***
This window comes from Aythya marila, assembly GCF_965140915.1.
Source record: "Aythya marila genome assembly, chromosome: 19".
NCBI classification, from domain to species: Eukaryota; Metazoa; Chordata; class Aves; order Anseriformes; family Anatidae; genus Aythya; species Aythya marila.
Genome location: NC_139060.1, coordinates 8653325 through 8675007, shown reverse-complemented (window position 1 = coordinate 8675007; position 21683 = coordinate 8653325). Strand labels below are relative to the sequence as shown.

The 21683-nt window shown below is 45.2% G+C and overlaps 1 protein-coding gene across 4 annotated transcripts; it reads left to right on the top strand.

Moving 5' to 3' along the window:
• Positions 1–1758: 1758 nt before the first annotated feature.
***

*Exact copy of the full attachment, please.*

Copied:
This window comes from Aythya marila, assembly GCF_965140915.1.
Source record: "Aythya marila genome assembly, chromosome: 19".
NCBI classification, from domain to species: Eukaryota; Metazoa; Chordata; class Aves; order Anseriformes; family Anatidae; genus Aythya; species Aythya marila.
Genome location: NC_139060.1, coordinates 8653325 through 8675007, shown reverse-complemented (window position 1 = coordinate 8675007; position 21683 = coordinate 8653325). Strand labels below are relative to the sequence as shown.

The 21683-nt window shown below is 45.2% G+C and overlaps 1 protein-coding gene across 4 annotated transcripts; it reads left to right on the top strand.

Moving 5' to 3' along the window:
• Positions 1–1758: 1758 nt before the first annotated feature.